I'd so like to see people from other disciplines enter the world of human geography and find that we apply far from adequate knowledge of their theories to space and say wee! look! Human geography turned into a masters-level subject only - i'm all game.

ps. sorry for the gibberish but we need to point out the troubles with geography today loud and clear ds.

October 26, 2008 7:55 PM  
Anonymous Anonymous said...

Anon, I don't think this is a particularly Marxist interpretation of the kids' extremely small "territories". I'm not sure what the initial line of questioning was, but seriously: Take a look at how small their areas of familiarity are. Teenagers in other parts of the socioeconomic spectrum work in other parts of town than they live in, they have friends in other parts of town than they live in, and they shop and party in other parts of town than they live in. Just try comparing the maps to what you did and where you went as a teenager!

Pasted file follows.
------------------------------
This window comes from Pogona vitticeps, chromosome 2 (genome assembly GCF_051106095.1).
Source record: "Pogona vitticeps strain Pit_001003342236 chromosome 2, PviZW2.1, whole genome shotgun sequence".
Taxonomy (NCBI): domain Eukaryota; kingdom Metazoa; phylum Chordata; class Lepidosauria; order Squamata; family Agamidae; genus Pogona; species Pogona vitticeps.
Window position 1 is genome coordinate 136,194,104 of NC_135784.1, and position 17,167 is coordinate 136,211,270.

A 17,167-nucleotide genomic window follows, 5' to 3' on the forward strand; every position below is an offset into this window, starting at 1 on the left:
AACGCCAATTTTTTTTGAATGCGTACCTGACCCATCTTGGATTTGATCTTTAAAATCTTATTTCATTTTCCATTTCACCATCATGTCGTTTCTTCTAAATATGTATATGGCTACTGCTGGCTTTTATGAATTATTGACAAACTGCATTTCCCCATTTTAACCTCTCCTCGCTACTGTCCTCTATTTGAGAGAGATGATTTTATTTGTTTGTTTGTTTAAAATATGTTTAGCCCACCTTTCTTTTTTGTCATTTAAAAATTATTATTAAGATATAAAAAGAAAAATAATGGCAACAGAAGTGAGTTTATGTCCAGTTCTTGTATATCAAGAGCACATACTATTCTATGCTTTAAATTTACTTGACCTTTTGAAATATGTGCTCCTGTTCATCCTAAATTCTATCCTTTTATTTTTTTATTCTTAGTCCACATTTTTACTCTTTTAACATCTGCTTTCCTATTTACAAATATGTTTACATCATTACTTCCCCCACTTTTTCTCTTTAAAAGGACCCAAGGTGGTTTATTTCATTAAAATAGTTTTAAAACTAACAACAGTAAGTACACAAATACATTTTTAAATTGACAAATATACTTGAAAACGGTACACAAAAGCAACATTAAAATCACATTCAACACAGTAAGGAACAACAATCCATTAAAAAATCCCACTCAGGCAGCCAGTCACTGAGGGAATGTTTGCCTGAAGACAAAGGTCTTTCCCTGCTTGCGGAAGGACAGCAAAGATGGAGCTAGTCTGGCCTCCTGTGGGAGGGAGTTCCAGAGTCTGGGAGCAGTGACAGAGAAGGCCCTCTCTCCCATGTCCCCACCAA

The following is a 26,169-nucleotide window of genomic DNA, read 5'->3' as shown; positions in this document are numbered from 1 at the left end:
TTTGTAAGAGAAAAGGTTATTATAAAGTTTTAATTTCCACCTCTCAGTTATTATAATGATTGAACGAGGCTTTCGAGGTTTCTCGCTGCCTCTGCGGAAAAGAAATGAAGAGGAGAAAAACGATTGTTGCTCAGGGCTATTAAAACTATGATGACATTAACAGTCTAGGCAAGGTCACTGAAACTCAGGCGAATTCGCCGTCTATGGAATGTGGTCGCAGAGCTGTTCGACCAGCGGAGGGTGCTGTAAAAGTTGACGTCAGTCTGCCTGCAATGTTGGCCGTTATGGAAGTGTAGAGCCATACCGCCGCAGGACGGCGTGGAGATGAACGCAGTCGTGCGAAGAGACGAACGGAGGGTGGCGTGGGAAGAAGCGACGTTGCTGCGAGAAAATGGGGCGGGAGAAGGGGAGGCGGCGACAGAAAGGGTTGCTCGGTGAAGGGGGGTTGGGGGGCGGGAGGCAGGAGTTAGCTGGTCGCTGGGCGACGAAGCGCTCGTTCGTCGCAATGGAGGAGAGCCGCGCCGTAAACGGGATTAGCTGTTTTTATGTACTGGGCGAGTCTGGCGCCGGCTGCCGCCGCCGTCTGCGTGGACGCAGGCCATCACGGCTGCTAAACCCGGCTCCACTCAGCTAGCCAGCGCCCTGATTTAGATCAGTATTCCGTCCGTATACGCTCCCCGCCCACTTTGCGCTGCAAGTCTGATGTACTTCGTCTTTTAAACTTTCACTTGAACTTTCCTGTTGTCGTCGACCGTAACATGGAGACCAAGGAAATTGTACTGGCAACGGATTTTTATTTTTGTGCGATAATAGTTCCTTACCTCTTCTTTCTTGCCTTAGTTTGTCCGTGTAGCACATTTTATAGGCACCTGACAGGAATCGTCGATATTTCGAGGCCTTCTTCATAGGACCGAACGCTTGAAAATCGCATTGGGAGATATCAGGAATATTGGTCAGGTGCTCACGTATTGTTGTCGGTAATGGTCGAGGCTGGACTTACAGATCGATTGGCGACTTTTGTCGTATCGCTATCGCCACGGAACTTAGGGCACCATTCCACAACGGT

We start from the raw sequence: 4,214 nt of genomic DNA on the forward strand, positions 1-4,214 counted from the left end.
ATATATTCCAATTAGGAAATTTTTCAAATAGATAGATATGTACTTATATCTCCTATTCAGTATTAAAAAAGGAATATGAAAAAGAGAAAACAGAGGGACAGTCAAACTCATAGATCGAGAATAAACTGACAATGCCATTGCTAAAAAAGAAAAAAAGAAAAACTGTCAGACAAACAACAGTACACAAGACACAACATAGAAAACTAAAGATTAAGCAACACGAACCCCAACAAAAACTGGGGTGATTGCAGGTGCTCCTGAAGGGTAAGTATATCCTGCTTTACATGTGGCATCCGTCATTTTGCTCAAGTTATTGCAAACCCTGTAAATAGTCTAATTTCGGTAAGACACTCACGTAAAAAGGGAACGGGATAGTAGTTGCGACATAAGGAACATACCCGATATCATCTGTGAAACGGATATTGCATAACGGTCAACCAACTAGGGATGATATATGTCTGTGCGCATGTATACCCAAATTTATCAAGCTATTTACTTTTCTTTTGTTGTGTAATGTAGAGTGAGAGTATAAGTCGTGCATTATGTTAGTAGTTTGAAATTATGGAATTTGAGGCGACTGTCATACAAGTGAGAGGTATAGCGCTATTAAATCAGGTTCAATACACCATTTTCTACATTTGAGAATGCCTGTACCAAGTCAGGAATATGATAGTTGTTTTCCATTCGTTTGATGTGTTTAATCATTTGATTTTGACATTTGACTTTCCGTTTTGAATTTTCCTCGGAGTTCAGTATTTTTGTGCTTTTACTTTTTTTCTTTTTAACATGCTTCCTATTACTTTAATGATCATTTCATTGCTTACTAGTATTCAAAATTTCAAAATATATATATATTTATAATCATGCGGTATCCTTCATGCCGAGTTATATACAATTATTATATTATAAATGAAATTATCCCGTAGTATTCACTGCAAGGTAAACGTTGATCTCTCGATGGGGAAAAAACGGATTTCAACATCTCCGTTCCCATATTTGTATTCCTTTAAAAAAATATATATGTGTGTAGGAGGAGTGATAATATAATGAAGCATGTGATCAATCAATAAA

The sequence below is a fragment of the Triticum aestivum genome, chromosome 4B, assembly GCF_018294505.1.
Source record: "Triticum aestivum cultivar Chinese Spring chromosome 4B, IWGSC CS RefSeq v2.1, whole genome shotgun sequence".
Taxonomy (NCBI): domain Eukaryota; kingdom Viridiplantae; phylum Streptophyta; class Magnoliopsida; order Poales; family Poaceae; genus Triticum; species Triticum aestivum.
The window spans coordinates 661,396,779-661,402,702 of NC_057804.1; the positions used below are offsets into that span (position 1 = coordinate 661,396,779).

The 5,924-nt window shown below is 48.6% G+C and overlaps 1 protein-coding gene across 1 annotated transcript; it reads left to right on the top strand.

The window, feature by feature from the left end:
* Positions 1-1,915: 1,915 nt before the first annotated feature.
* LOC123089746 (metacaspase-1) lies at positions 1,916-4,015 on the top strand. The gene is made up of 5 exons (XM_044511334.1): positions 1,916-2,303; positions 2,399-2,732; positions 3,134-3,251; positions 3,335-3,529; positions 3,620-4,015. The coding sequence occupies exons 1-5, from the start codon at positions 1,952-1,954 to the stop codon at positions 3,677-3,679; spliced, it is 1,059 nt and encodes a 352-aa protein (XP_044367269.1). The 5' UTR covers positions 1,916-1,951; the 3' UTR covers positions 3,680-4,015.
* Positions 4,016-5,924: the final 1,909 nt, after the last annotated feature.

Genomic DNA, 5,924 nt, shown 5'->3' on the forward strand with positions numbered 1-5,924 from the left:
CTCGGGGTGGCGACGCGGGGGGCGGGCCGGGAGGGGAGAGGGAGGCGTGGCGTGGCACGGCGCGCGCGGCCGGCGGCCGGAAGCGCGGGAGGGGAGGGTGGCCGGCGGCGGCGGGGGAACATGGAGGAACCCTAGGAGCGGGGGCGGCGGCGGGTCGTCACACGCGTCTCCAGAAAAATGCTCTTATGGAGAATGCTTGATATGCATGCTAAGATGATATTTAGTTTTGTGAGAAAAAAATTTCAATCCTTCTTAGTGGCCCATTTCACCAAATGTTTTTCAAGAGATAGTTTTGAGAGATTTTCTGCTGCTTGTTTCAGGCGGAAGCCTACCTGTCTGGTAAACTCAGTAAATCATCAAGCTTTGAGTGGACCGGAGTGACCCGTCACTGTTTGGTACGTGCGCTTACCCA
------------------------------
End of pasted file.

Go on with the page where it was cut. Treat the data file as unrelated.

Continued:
Just the fact that so many of the territories include mentions of "no go" areas and "enemies" should be an indication that these kids have very few spaces that are comfortable for them. Sorry, but you don't have to be a Marxist to notice that there is clearly a socioeconomic component to how small their "windows on the world" are.

October 28, 2008 2:35 AM  
Anonymous Anonymous said...

Socio-economical factors are structuring this new urban geography. It deals with land appropriating.
Links gathering people, links excluding people... to plan the city is also to design an environment and overlay different systems to initiate. It's about suggesting an organization to circles with compatible and open potential developments.
When does this community spirit help people to join and when does it start to become a factor of exclusion?

October 30, 2008 3:40 AM  
Anonymous Anonymous said...

Aaaahhh Bradford the place i call home...hopefully one day it`ll improve...maybe!

November 12, 2008 6:09 AM